How Art can Challenge us to be Better People

I’m really into goal setting and one of my favorite ways to train my mind into achieving my goals is to surround myself with vision board images (images that reflect what I want my life to look like in the next several years) and aspirational notes on my laptop and kitchen cabinets. I place them in my line of vision in places where I spend a lot of time so that I am subconsciously absorbing them to 1) get used to the idea of them so I can easily receive them into my life and 2) to prompt my mind to come up with creative ways to achieve them. However, my whole home is not covered in vision board images and sticky notes. It also has blank walls, paintings, photographs, and sculpture. In fact, as I write this article my right side vision is filled with a large colorful abstract painting.

However, what if it was a generic print that I had bought in a megastore? What if I just bought that generic print to fill the space but I really didn’t have any emotional attachment to the print? What would that say about my future? I believe it would say that I’m willing to settle for a generic unchallenging life and that would contradict all of the work that I was doing with the aspirational images and words in my home and office.

Therefore I believe that we should decorate our walls with whatever inspires us to be better people. We should buy it because it challenges us and evokes a positive emotional response be it an original piece of art, a framed print, a poster, or a postcard.

Why Art Challenges Us

When you buy art you are buying a reflection of yourself. You are drawn to art because of the Law of Attraction or more put more simply you are drawn to it because it is like you in some way. And I think this is why art is so misunderstood. The way people talk about art is often as if it is a static creation that is always “beautiful” or “happy” or “sad,” but the simple truth is that art is complex because it is created by us and we are complex.

And because we fear our own complexities or more precisely the parts of ourselves that we don’t understand, we often fear art. The more acceptable term of course is that art intimidates us. We are intimidated to find out more about ourselves and therefore the idea of surrounding ourselves with things that reflect back our own complexities can be overwhelming. So instead, we surround ourselves with simple things so that we fool ourselves into believing that our lives are simple and therefore the answers to life are simple.

However, I have found that the people that I admire most have homes and offices full of complex art.  And the one thing that all people that I admire have in common is that they are extremely comfortable with all aspects of themselves. In fact, they all see life as a journey where just around the bend they’re going to find out something interesting about themselves. They want to be challenged.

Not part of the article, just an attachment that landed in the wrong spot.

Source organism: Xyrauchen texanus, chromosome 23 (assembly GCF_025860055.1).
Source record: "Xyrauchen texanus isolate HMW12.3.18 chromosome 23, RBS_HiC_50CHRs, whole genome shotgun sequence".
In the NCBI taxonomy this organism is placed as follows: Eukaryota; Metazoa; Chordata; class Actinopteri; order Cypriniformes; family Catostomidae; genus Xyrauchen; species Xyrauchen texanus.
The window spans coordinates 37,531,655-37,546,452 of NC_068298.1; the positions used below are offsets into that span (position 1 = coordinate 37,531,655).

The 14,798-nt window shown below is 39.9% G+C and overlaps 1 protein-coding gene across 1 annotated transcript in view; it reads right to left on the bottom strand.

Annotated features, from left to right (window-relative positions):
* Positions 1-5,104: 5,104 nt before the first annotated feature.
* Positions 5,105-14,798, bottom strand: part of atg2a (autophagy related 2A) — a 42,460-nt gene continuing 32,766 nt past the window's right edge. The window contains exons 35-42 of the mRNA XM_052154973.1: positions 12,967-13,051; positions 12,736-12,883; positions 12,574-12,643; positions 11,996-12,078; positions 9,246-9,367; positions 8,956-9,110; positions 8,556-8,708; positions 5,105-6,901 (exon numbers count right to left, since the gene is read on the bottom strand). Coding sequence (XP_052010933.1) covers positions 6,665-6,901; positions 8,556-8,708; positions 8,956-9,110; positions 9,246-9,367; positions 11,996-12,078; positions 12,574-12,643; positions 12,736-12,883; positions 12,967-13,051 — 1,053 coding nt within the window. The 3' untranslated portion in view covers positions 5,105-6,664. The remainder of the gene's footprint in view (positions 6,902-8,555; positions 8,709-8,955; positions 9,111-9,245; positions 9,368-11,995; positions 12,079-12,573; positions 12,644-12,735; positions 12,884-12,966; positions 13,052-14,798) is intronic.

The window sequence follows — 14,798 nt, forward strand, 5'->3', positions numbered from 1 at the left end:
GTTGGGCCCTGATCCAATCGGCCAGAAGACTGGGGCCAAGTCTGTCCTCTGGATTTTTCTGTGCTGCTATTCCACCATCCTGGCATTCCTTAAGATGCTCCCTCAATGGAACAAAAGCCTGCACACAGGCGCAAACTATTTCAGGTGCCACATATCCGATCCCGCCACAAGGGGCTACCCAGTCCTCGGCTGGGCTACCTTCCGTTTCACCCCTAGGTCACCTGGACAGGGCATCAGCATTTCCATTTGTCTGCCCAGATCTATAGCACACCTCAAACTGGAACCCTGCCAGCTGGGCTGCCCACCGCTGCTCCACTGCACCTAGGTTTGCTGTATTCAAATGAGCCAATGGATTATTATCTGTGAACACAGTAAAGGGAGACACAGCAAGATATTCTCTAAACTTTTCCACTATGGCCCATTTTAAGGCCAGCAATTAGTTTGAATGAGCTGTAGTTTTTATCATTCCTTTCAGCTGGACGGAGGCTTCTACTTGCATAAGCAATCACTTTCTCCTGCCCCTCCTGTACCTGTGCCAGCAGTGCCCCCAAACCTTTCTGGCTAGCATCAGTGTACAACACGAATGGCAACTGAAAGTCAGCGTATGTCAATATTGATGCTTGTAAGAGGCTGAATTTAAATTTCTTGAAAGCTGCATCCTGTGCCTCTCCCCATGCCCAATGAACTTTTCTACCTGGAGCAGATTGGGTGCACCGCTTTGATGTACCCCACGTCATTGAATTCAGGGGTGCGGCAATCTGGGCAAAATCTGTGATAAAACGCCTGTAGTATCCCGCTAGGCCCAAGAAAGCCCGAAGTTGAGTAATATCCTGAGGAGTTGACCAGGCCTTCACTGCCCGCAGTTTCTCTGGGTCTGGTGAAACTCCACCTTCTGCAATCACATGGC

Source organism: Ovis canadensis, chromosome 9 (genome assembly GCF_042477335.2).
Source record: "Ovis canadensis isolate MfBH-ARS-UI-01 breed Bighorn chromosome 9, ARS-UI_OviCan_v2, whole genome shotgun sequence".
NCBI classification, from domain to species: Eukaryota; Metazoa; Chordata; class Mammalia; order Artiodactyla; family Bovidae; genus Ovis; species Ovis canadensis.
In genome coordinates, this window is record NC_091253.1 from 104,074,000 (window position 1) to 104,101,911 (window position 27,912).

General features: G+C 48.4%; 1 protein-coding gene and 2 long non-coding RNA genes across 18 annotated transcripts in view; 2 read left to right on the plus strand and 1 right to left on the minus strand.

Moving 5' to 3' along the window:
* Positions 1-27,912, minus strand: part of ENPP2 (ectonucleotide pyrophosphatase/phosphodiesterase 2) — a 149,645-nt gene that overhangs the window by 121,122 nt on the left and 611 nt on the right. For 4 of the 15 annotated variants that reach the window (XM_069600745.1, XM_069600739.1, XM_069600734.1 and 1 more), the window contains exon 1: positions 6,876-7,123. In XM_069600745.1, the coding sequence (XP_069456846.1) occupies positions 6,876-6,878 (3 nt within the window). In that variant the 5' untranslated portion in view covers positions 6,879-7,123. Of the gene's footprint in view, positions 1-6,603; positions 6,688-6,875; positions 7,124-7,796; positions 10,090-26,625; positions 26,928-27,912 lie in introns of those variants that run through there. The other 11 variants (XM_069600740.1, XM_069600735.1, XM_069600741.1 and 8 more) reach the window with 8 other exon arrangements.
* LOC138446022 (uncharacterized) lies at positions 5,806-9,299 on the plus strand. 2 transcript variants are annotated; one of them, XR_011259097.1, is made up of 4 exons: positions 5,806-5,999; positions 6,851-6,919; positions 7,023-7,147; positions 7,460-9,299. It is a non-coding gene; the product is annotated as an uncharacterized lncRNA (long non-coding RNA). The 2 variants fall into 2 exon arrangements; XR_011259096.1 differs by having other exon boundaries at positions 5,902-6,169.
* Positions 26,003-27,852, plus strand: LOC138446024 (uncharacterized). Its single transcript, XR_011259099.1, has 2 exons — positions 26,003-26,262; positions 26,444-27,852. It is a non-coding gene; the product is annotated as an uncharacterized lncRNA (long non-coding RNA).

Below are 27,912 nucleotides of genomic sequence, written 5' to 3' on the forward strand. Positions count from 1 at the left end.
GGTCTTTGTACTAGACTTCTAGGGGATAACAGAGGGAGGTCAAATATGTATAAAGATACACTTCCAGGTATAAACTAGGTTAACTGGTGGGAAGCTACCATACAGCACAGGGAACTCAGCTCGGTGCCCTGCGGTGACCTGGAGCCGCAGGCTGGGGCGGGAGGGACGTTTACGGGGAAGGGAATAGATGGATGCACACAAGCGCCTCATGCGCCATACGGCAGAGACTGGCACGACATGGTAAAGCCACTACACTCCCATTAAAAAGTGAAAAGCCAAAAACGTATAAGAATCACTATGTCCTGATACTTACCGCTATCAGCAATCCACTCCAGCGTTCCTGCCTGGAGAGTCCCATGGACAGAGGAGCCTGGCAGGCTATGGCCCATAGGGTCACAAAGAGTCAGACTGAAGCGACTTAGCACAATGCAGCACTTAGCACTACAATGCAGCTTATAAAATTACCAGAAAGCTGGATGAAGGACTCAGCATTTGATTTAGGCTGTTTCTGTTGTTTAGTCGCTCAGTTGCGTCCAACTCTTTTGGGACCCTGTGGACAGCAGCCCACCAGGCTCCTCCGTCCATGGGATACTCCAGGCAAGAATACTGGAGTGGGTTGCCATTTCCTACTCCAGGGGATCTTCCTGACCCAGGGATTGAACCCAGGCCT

How we Can Leverage Art to Make Us Better

As I said earlier, art reflects ourselves back to us …but it doesn’t just reflect back the positive parts it also reflects back the parts of ourselves that we don’t always like.

For example, I have a painting of a colorful landscape of the sun rising (or setting) above a marsh. When I first got it I was so excited to put it on my wall. However as I passed by it everyday in my hallway, I began to have misgivings about it. It seemed darker and more sinister than I had recalled. I began to ask myself what was hiding in the shadows? And I even took it down and placed it in the corner facing the wall for a while.

I believe that this reaction is why people have buyers’ remorse. They saw some part of themselves that they didn’t like in their new piece of art and they don’t want to deal with it. However, when we deal with these shadows and the darker aspects of ourselves we become better people. For example, when I put my painting back on the wall and accepted all aspects of it including the sun above the marshes, the shadows at the bottom and my feelings associated with it, an unease that I’d been carrying around dissipated from my body…and I felt lighter…and more myself.

Why Buying Art is an Investment in Our Souls

Good art is made from the soul. Art that truly moves us is made by artists who are taking risks and being completely vulnerable. As a result that art brims with emotion.

As an artist myself I know that every time I look at each piece I’ve made I am immediately thrown back in time to the moment that I made it and the emotional state I was in.

So when I buy another artists’ work I believe that I am absorbing that energy, but what’s more important is that I am flooded with my reaction to that energy every time I look at it….and it’s that reaction that will continue to give me joy, challenge me, and make me grow as a person.

So what do you have hanging on your walls? And more importantly is it a reflection of where you want to go? Is it helping you grow?

Maggie MinorComment